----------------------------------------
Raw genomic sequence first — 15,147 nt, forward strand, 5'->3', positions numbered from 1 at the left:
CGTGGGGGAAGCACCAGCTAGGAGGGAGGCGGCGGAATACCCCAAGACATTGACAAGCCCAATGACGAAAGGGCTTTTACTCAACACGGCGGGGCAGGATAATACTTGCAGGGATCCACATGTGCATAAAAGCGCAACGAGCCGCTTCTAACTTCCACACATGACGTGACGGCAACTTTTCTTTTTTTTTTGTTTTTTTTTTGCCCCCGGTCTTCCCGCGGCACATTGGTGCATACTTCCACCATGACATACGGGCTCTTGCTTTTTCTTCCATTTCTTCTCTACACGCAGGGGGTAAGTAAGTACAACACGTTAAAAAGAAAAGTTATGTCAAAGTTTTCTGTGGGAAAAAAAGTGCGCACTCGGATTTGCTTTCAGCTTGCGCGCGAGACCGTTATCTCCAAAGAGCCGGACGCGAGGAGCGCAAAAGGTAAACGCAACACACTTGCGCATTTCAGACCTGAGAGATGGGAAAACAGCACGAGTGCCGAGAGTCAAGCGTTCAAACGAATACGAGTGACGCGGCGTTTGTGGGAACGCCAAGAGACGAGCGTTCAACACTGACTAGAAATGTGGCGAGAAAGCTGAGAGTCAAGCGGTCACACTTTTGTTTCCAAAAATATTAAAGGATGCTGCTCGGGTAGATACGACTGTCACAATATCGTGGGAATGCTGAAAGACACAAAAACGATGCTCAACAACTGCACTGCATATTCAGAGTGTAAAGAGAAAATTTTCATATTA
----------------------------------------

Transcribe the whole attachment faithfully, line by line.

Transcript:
Raw genomic sequence first — 15,147 nt, forward strand, 5'->3', positions numbered from 1 at the left:
CGTGGGGGAAGCACCAGCTAGGAGGGAGGCGGCGGAATACCCCAAGACATTGACAAGCCCAATGACGAAAGGGCTTTTACTCAACACGGCGGGGCAGGATAATACTTGCAGGGATCCACATGTGCATAAAAGCGCAACGAGCCGCTTCTAACTTCCACACATGACGTGACGGCAACTTTTCTTTTTTTTTTGTTTTTTTTTTGCCCCCGGTCTTCCCGCGGCACATTGGTGCATACTTCCACCATGACATACGGGCTCTTGCTTTTTCTTCCATTTCTTCTCTACACGCAGGGGGTAAGTAAGTACAACACGTTAAAAAGAAAAGTTATGTCAAAGTTTTCTGTGGGAAAAAAAGTGCGCACTCGGATTTGCTTTCAGCTTGCGCGCGAGACCGTTATCTCCAAAGAGCCGGACGCGAGGAGCGCAAAAGGTAAACGCAACACACTTGCGCATTTCAGACCTGAGAGATGGGAAAACAGCACGAGTGCCGAGAGTCAAGCGTTCAAACGAATACGAGTGACGCGGCGTTTGTGGGAACGCCAAGAGACGAGCGTTCAACACTGACTAGAAATGTGGCGAGAAAGCTGAGAGTCAAGCGGTCACACTTTTGTTTCCAAAAATATTAAAGGATGCTGCTCGGGTAGATACGACTGTCACAATATCGTGGGAATGCTGAAAGACACAAAAACGATGCTCAACAACTGCACTGCATATTCAGAGTGTAAAGAGAAAATTTTCATATTA